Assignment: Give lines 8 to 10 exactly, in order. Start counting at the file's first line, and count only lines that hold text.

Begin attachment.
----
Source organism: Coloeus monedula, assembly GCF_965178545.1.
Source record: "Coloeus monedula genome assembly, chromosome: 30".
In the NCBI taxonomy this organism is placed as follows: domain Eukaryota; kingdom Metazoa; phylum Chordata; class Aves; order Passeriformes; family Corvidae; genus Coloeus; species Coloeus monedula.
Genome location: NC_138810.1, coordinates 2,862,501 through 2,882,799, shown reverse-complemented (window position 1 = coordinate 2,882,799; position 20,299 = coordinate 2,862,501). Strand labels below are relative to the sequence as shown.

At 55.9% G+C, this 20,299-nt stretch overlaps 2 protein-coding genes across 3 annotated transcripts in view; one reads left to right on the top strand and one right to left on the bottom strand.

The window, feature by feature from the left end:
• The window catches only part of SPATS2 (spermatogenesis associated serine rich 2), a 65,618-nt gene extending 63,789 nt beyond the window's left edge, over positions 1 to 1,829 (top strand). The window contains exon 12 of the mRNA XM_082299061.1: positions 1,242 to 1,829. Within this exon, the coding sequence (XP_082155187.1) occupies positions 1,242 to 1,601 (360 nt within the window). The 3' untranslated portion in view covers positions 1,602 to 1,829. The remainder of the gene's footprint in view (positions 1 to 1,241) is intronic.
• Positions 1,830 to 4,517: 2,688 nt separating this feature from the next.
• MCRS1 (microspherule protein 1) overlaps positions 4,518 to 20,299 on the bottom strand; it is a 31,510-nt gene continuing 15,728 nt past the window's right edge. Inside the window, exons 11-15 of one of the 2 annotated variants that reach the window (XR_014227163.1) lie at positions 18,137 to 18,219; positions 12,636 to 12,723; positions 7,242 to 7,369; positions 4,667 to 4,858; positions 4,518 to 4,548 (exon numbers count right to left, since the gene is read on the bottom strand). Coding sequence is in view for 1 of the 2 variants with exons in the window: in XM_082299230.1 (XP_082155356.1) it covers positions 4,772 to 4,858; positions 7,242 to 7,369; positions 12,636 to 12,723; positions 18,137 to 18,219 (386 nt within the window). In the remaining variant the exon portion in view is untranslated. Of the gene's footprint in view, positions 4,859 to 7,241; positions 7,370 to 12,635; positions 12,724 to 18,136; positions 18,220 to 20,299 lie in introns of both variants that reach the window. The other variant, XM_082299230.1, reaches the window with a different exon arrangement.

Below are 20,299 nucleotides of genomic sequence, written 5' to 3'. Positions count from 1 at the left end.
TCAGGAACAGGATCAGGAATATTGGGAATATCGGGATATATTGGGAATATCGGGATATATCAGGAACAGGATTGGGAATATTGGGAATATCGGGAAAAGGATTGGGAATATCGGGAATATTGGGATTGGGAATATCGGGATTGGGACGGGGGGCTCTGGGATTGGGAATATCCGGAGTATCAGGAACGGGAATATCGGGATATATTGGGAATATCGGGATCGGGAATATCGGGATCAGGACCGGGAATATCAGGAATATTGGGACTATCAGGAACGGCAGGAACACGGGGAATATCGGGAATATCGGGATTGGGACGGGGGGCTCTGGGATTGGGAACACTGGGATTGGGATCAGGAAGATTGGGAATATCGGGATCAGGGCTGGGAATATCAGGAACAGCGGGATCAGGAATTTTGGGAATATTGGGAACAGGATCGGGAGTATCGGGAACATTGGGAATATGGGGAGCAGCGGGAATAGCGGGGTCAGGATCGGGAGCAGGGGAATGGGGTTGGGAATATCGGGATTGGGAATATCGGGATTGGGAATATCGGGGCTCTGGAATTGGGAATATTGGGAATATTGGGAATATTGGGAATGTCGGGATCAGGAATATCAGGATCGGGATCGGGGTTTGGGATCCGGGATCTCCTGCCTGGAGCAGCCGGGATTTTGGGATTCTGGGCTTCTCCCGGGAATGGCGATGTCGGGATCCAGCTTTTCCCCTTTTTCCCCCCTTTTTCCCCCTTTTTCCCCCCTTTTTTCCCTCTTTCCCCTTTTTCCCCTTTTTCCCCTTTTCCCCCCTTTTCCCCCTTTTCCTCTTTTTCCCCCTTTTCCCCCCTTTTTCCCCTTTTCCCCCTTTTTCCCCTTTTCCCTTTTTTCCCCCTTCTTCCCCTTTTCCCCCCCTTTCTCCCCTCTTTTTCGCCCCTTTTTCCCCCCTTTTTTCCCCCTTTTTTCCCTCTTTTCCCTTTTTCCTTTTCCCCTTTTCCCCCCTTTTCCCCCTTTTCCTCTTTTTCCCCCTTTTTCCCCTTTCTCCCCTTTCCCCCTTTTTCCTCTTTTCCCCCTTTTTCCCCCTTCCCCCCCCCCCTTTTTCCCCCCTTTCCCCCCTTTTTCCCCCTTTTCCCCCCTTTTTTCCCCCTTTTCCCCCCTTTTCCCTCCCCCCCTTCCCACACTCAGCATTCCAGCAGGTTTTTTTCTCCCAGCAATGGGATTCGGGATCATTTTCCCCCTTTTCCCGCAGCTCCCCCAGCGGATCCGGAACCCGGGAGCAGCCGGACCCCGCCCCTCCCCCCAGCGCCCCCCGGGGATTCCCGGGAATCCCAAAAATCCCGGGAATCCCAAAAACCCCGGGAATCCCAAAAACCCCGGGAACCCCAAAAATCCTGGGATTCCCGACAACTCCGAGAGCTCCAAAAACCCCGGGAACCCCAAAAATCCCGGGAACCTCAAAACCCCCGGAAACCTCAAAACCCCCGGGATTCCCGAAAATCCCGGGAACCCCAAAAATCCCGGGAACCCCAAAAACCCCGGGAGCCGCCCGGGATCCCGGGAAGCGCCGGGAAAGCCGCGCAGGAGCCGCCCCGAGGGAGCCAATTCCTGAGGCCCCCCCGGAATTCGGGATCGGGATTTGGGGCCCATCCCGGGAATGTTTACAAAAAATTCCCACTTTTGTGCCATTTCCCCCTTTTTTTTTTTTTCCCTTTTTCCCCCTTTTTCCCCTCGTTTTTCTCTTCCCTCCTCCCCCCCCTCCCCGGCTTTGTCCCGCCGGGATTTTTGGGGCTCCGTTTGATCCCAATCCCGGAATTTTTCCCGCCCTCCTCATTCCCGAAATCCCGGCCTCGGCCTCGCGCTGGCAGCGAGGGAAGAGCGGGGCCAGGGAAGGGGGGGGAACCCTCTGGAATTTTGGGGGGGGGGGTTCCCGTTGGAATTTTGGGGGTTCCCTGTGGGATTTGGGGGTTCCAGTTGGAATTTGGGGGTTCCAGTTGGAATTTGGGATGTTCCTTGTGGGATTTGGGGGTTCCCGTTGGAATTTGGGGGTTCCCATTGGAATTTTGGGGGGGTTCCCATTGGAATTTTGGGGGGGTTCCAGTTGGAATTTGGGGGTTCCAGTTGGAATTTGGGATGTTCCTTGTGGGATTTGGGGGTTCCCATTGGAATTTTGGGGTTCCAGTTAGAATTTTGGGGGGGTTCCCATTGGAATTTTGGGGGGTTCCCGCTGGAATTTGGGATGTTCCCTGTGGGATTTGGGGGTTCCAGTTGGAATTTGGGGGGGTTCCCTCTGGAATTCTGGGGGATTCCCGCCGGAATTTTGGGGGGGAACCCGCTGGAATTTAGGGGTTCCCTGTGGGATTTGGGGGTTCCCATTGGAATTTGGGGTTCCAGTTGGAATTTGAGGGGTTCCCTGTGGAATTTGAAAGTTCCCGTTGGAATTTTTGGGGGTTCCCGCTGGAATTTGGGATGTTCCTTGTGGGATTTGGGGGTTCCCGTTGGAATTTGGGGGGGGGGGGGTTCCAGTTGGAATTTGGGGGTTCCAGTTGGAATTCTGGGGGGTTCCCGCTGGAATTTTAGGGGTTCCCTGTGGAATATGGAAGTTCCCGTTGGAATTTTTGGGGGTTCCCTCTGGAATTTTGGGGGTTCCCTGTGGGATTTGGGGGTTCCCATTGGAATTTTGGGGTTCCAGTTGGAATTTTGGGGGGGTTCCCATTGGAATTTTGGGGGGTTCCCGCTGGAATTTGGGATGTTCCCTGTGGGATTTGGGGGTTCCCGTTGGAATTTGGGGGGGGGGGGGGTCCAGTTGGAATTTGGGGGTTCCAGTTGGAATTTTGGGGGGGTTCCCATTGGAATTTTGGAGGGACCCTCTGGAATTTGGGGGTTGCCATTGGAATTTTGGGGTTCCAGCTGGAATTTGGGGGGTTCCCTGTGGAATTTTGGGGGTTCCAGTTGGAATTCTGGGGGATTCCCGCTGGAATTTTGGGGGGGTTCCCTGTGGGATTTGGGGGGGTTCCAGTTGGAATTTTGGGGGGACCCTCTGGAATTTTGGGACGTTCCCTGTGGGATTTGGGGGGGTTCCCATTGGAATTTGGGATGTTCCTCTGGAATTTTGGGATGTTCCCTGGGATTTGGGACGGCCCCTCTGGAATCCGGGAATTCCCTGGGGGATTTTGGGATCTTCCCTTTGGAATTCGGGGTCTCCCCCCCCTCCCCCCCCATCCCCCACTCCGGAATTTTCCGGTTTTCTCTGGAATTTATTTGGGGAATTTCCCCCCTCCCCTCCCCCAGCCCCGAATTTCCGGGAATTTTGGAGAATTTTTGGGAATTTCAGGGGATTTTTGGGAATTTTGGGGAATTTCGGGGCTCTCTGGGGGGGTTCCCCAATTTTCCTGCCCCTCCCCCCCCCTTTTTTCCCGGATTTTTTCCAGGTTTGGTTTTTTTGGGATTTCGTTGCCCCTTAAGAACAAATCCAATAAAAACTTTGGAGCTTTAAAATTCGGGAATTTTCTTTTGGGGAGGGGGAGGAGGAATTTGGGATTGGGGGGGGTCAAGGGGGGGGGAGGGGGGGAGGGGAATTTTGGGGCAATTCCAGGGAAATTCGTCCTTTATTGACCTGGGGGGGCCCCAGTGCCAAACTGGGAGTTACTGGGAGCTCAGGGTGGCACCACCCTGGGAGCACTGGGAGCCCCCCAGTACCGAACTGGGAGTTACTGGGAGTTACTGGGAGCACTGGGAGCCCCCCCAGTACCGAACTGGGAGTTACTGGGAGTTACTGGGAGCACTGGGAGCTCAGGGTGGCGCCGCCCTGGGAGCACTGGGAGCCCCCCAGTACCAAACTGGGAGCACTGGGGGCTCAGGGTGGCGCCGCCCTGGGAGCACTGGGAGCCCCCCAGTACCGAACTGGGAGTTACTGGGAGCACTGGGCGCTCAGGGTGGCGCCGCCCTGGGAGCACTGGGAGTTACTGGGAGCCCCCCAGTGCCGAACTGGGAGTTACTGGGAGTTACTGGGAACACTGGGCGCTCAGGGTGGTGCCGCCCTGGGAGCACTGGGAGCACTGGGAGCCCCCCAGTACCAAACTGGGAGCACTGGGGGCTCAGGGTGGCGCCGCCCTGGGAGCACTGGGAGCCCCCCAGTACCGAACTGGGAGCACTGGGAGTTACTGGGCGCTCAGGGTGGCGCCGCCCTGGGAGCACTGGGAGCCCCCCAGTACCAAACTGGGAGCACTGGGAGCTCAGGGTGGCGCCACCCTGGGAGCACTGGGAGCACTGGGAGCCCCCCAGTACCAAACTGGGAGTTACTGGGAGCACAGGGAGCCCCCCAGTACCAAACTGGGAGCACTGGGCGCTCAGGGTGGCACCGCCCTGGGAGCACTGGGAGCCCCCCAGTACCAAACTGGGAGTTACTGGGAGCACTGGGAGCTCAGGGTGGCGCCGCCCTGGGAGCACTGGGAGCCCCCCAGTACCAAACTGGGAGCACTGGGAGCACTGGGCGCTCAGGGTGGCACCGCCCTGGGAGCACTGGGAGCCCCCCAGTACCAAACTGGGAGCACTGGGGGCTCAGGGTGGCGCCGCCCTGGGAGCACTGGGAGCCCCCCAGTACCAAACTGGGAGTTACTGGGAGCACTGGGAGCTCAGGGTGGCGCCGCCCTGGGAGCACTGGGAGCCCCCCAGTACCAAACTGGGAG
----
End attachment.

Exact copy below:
• Positions 1,830 to 4,517: 2,688 nt separating this feature from the next.
• MCRS1 (microspherule protein 1) overlaps positions 4,518 to 20,299 on the bottom strand; it is a 31,510-nt gene continuing 15,728 nt past the window's right edge. Inside the window, exons 11-15 of one of the 2 annotated variants that reach the window (XR_014227163.1) lie at positions 18,137 to 18,219; positions 12,636 to 12,723; positions 7,242 to 7,369; positions 4,667 to 4,858; positions 4,518 to 4,548 (exon numbers count right to left, since the gene is read on the bottom strand). Coding sequence is in view for 1 of the 2 variants with exons in the window: in XM_082299230.1 (XP_082155356.1) it covers positions 4,772 to 4,858; positions 7,242 to 7,369; positions 12,636 to 12,723; positions 18,137 to 18,219 (386 nt within the window). In the remaining variant the exon portion in view is untranslated. Of the gene's footprint in view, positions 4,859 to 7,241; positions 7,370 to 12,635; positions 12,724 to 18,136; positions 18,220 to 20,299 lie in introns of both variants that reach the window. The other variant, XM_082299230.1, reaches the window with a different exon arrangement.

Below are 20,299 nucleotides of genomic sequence, written 5' to 3'. Positions count from 1 at the left end.